The first universal pension program was inaugurated in Botswana in 1996. It covers all citizens aged 65 and older, and is funded completely by the government. It pays a flat-rate monthly pension. A 1963 law requires employers in certain areas to provide designated medical services to employees and their families and to provide maternity benefits consisting of 25% of wages for the 6 weeks preceding and following childbirth. Many social welfare needs are met through the provisions of tribal custom. A law requiring employers to obtain private worker's compensation insurance was introduced in 1977 and provides temporary benefits for the disabled, totaling two-thirds of regular wages. In addition, there is a permanent disability benefit consisting of a lump sum payment equal to 60 months' earnings—the workers' compensation program also includes medical benefits and a survivor benefit. After 60 months of continuous employment, a severance unemployment benefit is also available.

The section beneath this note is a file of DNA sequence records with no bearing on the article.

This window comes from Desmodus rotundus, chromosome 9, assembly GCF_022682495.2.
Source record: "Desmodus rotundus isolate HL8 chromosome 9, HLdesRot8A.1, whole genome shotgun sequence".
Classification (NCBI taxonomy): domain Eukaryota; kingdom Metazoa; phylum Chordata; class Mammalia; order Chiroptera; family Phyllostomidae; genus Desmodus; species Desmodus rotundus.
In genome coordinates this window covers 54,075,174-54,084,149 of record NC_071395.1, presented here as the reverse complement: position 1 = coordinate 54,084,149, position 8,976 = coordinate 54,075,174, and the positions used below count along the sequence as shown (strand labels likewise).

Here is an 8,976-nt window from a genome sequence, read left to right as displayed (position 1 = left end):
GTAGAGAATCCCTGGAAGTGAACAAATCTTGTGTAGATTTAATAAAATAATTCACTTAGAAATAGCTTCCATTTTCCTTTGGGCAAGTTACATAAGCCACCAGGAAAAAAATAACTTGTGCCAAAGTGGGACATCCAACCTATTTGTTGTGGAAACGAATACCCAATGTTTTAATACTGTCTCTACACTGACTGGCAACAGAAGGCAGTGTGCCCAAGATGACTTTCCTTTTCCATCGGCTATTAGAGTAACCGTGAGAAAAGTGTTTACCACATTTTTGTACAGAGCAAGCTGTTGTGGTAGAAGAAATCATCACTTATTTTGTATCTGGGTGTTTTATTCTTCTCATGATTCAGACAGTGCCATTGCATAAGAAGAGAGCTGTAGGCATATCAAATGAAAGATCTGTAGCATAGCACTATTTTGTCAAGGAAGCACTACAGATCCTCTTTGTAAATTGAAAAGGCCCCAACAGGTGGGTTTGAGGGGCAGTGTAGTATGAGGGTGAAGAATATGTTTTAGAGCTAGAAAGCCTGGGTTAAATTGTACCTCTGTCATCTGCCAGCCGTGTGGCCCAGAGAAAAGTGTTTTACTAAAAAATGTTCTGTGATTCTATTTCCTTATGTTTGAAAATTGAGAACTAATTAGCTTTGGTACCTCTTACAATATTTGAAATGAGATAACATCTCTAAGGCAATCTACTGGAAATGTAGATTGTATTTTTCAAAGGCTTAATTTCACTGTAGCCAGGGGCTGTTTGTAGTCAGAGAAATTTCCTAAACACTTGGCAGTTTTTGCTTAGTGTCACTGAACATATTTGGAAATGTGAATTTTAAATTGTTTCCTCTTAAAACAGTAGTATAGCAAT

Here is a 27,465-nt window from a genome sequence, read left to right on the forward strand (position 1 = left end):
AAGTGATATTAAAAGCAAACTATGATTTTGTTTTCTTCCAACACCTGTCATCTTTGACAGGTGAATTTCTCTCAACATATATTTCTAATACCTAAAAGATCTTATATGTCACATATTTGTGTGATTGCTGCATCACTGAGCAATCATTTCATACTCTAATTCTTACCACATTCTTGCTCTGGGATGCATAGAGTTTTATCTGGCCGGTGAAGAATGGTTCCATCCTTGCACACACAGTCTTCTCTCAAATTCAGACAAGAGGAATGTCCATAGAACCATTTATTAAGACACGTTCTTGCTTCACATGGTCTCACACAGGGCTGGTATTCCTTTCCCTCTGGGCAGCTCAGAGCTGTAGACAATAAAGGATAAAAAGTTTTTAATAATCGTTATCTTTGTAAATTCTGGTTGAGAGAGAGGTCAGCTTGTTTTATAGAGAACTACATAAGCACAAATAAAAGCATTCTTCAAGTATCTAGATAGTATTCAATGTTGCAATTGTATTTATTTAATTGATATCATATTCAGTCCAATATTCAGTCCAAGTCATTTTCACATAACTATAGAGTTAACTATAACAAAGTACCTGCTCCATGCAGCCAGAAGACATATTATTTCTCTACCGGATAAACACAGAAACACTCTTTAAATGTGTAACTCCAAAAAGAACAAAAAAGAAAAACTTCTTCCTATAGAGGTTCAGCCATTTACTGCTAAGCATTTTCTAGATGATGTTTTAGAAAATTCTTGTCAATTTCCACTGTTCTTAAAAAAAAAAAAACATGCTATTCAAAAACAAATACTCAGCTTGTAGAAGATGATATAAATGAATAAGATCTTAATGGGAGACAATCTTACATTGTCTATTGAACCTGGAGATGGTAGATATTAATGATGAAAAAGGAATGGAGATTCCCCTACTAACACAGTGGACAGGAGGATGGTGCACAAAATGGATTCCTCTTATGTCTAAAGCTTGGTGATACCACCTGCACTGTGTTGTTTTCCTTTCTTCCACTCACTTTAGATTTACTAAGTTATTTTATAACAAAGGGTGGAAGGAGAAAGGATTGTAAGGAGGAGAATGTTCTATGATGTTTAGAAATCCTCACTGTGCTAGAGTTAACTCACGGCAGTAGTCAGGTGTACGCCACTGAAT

Traditional views of male dominance are pervasive in Botswana. Customary law allows men to physically punish their wives for wrongdoings and spousal abuse is common. Sexual harassment, rape, and other violence against women is widespread. Women are accorded the same civil rights as men, but under traditional marriage laws, they require their husbands' consent to buy or sell property, obtain a loan, or sign a contract. There are legal provisions, however, that allow women to marry "out of common property" and thereby retain their legal rights. Polygamy is legal, but is not widely practiced.
While ethnic minorities are not subject to discrimination, some groups remain marginalized and underrepresented in government. Human rights are generally respected in Botswana. However, there are still reports of abusive police tactics, and prison conditions remain poor.